Adams v.724 Franklin Avenue Corp. et al

Filing 20

MEMORANDUM DECISION AND ORDER dated 12/29/16 that plaintiff's 19 Motion for Default Judgment is granted. Plaintiff may move for attorneys fees as provided in the ADA within the time allowed under Federal Rule of Civil Procedure 54, or may await further proceedings relating to compliance with the injunction. ( Ordered by Judge Brian M. Cogan on 12/29/2016 ) *Forwarded for jgm. (Guzzi, Roseann)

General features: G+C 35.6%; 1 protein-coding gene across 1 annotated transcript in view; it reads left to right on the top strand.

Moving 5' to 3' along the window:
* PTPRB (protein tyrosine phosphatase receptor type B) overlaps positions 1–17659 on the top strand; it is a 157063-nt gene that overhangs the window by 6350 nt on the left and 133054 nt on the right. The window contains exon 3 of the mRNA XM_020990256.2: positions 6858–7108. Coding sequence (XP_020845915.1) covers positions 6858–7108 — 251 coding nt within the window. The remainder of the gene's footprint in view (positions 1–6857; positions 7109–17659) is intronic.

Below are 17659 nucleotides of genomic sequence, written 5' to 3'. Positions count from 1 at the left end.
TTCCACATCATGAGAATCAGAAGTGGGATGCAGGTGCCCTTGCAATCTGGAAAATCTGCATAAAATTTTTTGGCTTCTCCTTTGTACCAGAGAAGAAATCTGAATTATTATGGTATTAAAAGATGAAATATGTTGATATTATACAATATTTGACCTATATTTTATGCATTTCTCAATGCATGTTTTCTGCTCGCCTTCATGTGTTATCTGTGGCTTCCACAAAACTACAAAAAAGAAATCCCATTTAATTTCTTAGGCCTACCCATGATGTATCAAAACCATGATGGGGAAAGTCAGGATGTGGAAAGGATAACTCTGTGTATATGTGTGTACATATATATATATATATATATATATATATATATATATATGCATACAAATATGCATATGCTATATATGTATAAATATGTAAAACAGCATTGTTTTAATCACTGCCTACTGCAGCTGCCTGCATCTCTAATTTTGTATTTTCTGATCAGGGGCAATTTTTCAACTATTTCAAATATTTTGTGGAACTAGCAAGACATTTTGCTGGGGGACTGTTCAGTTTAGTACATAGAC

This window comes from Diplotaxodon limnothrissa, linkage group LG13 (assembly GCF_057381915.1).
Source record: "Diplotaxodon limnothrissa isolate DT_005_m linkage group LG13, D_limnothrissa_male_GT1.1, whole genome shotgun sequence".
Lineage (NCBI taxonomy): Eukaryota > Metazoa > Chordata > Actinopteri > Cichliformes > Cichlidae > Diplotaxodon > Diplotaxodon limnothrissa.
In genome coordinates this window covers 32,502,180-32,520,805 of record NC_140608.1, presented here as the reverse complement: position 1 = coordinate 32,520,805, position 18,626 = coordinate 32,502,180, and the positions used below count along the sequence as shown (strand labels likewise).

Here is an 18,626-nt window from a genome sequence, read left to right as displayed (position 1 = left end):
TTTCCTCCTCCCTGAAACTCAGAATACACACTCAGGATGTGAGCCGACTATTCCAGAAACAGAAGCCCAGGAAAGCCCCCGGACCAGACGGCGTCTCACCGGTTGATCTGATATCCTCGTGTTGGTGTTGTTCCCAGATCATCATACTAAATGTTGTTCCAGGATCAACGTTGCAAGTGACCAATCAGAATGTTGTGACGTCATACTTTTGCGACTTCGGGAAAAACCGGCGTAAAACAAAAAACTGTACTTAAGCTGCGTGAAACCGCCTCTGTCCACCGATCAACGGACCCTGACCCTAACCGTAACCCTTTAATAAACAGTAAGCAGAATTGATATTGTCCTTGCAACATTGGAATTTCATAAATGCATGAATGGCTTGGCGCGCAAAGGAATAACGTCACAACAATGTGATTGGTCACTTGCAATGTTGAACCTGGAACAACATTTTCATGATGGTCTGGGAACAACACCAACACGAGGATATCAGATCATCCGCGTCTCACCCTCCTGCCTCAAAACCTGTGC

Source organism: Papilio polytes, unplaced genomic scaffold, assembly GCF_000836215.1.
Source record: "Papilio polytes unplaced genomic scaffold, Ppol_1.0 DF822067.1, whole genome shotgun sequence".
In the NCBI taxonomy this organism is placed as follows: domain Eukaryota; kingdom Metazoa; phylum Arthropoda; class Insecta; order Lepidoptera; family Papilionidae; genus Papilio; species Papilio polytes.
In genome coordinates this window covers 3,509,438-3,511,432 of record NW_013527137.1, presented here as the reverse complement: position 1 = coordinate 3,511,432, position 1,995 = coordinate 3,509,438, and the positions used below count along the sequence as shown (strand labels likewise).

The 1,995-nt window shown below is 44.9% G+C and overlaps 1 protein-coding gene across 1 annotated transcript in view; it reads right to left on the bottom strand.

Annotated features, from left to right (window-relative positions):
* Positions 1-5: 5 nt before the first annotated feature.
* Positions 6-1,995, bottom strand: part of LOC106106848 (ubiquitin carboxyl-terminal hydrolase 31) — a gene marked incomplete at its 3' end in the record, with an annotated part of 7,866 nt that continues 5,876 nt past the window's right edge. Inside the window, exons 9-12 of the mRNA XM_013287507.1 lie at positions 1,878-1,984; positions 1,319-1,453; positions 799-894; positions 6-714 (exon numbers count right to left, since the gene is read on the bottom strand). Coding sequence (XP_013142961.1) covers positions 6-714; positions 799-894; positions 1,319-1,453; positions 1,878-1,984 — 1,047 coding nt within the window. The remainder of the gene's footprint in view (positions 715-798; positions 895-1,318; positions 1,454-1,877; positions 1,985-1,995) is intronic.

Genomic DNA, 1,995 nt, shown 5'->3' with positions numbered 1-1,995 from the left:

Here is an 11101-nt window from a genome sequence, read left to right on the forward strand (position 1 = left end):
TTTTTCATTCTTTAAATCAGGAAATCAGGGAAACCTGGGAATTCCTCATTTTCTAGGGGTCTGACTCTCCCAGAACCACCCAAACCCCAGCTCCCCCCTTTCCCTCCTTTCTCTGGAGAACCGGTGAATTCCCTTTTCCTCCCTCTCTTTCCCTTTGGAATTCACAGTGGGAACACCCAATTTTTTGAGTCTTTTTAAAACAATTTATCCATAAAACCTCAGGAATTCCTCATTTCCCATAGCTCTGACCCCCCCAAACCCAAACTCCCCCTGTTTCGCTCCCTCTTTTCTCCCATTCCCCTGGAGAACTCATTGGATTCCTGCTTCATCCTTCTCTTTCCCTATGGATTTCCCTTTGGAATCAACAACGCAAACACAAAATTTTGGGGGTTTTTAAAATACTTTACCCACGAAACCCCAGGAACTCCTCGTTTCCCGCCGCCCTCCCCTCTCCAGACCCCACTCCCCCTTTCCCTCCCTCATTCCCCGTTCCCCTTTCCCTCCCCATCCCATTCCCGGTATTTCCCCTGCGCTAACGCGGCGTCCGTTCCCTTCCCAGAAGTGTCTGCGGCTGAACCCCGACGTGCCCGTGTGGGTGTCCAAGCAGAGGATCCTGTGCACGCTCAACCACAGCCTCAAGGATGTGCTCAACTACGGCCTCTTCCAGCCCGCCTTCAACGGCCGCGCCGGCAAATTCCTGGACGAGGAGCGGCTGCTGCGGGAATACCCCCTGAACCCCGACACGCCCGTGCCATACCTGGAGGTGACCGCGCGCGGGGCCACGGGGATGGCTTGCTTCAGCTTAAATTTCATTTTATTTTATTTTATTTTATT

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UNITED STATES DISTRICT COURT EASTERN DISTRICT OF NEW YORK ----------------------------------------------------------- X MICHAEL ADAMS, : Plaintiff, : : MEMORANDUM DECISION AND - against : ORDER : 724 FRANKLIN AVENUE CORP. and : 16-cv-5138 (BMC) FRANKLIN BEER AND GROCERY, INC., : : Defendants. : ----------------------------------------------------------- X COGAN, District Judge. Plaintiff, who has cerebral palsy and is wheel chair-bound, brings this action under the Americans with Disabilities Act, 42 U.S.C. § 12181 et seq. (hereinafter “ADA”), asserting that due to various architectural barriers, he has been unable to access or has had limited access to defendants’ grocery store and delicatessen. The case is before me on plaintiff’s motion for a default judgment. The complaint lists a series of architectural barriers: steps at the front door that a wheelchair cannot ascend; too narrow entrance doors; more steps into the interior dining area; a high curb into the exterior dining area with too narrow a passageway to maneuver in a wheelchair; lack of enough tables in the exterior dining area at which one could fit a wheelchair; and several deficiencies making the restroom inaccessible. The complaint further alleges that plaintiff has in fact attempted to use this public facility but has been thwarted, and that he would attempt to use it again but for these architectural barriers. Defendants have defaulted and the Clerk has entered their default pursuant to Federal Rule of Civil Procedure 55(a). This means that the factual allegations in the complaint relating to liability are deemed true. See Greyhound Exhibitgroup, Inc., v. E.L.U.L. Realty Corp., 973 F.2d 155, 158 (2d Cir. 1992); Montcalm Publ’g Corp. v. Ryan, 807 F. Supp. 975, 977 (S.D.N.Y. 1992). The complaint still has to state a valid claim for relief for plaintiff to proceed to default judgment, Labarbera v. ASTC Labs., Inc., 752 F. Supp. 2d 263, 270 (E.D.N.Y. 2010), but with defendants having voluntarily chosen to default, any doubt as to the validity of the complaint will be resolved in favor of plaintiff as I am not going to act as defendants’ lawyer when they chose not to retain one. See Greathouse v. JHS Sec. Inc., 784 F.3d 105, 120 (2d Cir. 2015) (Korman, D.J., concurring in part and dissenting in part) (observing that a court should not act as a defaulting party’s lawyer and that “[t]he magistrate in the case essentially took it upon himself to act as counsel for parties who had not bothered themselves to appear in court.”); Allstate Ins. Co. v. Tapper, 2015 14-CV-5410, 2015 WL 6869702, at *2-3 (E.D.N.Y. Nov. 9, 2015) (“[I]t is inappropriate and, indeed, unseemly for a court to act as the lawyer for a defendant that has chosen to default.). In this regard, the events leading to default here are somewhat unusual and warrant comment. Plaintiff’s motion for a default judgment annexes a string of emails between plaintiff’s counsel and an attorney named Kevin O’Donoghue who, according to his statements in the string of emails, was retained by defendants for the limited purpose of making a de minimis settlement offer to plaintiff, and for no other purpose. Mr. O’Donoghue based his negotiations, in part, on his claim that the undersigned (this Court) “does not like these cases” and informed plaintiff’s counsel that if they did not accept his settlement offer, “I am fine to let the case get defaulted and see what you can get from the judge.” Another email in the string from Mr. O’Donoghue cites a newspaper article reporting on my decision in another ADA case in which I questioned whether the plaintiff’s attorney there, who filed dozens of cases on behalf of the same plaintiff, had any genuine interest in making the establishments she sued ADA- 2 compliant, as opposed to collecting attorneys’ fees. A third email from Mr. O’Donoghue accuses plaintiff’s attorney of having been sanctioned, although it does not say for what. It is true that not only the undersigned, but other judges in this district, and indeed judges around the country, have questioned whether the ADA in some instances has become a vehicle of abuse by certain plaintiff’s attorneys who have created a cottage industry by bringing multiple cases against small businesses on behalf of the same plaintiff when that plaintiff has no genuine intention of using the services of so many businesses. See Cankat v. 41st Avenue Rest. Corp., No. 15-cv-4963, 2016 WL 7217638 (E.D.N.Y. Dec. 12, 2016) (Johnson, J.); Deutsch v. Henry, A-15-CV-490-LY-ML, et al., 2016 WL 7165993 (W.D. Tex. Dec. 7, 2016); Taylor v. 312 Grand St., No.15-cv-5410, 2016 WL 1122027 (E.D.N.Y. March 22, 2016) (Cogan, J.); Shariff v. Beach 90th St. Realty Corp., No. 11 Civ. 2551, 2013 WL 6835157 (E.D.N.Y. Dec. 20, 2013) (Bloom, M.J.); Nat’l Alliance for Accessibility, Inc. v. Big Lots Stores, Inc., No. 11-cv-941, 2012 WL 1440226 (M.D.N.C. April 26, 2012); White v. Sutherland, No. CIV S-03-2080, 2005 WL 1366487 (E.D. Cal. May 6, 2005); Rodriguez v. Investco, L.L.C., 305 F. Supp. 2d 1278 (M.D. Fla. 2004); Steven Brother v. Tiger Partner, LLC, 331 F. Supp. 2d 1368 (M.D. Fla. 2004); Molski v. Mandarin Touch Rest., 347 F. Supp. 2d 860 (C.D. Cal. 2004); see also Caitlin Nolan and John Marzulli, Disabled Queens man sues at least 20 mom-and-pop businesses over 'architectural barriers' preventing wheelchair access, New York Daily News (April 28, 2015),; Alison Stateman, Lawsuits by the Disabled: Abuse of the System?, Time Magazine (Dec. 29, 2008),,8599,1866666,00.html. 3 I do not know if this plaintiff or his attorneys have a history of filing abusive ADA cases, and defendants, because they have defaulted, have elected not to tell me. But the fact that some plaintiffs and lawyers have abused the ADA gives defendants no license to ignore the process of this Court or to avoid their obligations under the ADA. Congress has mandated access for the disabled on a sliding scale depending on when a building was constructed or improved, see Taylor, 2016 WL 1122027, at *3, and defendants have to comply with the law, explain that they are already compliant, or defend the case on the ground that the plaintiff lacks standing. The burden on small businesses that compliance entails is ameliorated to some degree by the requirement that plaintiff demonstrate that the correction can be made at a reasonable cost, see 42 U.S.C. §§ 12181(9), 12812(b)(2)(A); 28 C.F.R. § 36.104, but if that is not sufficient, it is not for this Court to second-guess Congress. And if a defendant chooses to default, it abandons any defense that the compliance that plaintiff seeks is economically unreasonable. Moreover, if, in a particular case, a plaintiff has no genuine desire to use the premises, a defendant is generally able to demonstrate that the plaintiff lacks standing under the ADA. A defendant, however, abandons this argument when it chooses to default. Judge Johnson’s decision in Cankat, 2016 WL 721638, is a good illustration of that. In Cankat, there seemed to be good reason to question whether the plaintiff, a well-known serial ADA litigant, had any intention of using the facilities of the subject premises based on plaintiff’s testimony at the inquest of damages. But because the defendant chose not to appear, there was no basis to avoid granting partial relief. If a defendant is faced with a bad faith, serial litigant, the courts are well able to dismiss the case, award attorneys’ fees, and even enjoin the plaintiff from filing further actions. See, 4 e.g., Molski v. Evergreen Dynasty Corp., 500 F.3d 1047 (9th Cir. 2007). Defendants here, however, have forfeited the right to such remedies by choosing not to appear. Plaintiff’s complaint, the factual allegations of which are deemed true, meets all the necessary elements of a claim under the ADA. See 42 U.S.C. § 12182; Roberts v. Royal Atlantic Corp., 542 F.3d 363, 368 (2d Cir. 2008). In terms of relief, defendants were served with a copy of the motion for a default judgment (as was Mr. O’Donoghue, as a courtesy), but they have failed to respond. Plaintiff has requested an injunction requiring defendants to correct each of the non-compliant aspects of their premises. Plaintiff has cited to the particular ADA regulation requiring compliance, and is entitled to that relief. However, given defendants’ default, I think it is necessary to be practical. The more common way of ensuring ADA compliance is to require defendants to submit a construction plan within a reasonable period of time that will correct the non-compliant features of their premises. Having deliberately defaulted thus far, we should anticipate that defendants will continue to ignore any injunction that the Court enters; thus, if there is going to be a failure to comply with an injunction, it might as well be a single failure to comply with that term. Accordingly, the Court will enter a Final Judgment and Injunction requiring defendants to submit to plaintiff a plan for the correction of each of the non-compliant architectural barriers addressed in the complaint and the motion within 60 days. 5 Plaintiff’s motion for a default judgment is therefore granted. Plaintiff may move for attorneys’ fees as provided in the ADA within the time allowed under Federal Rule of Civil Procedure 54, or may await further proceedings relating to compliance with the injunction. SO ORDERED. Digitally signed by Brian M. Cogan U.S.D.J. Dated: Brooklyn, New York December 29, 2016 6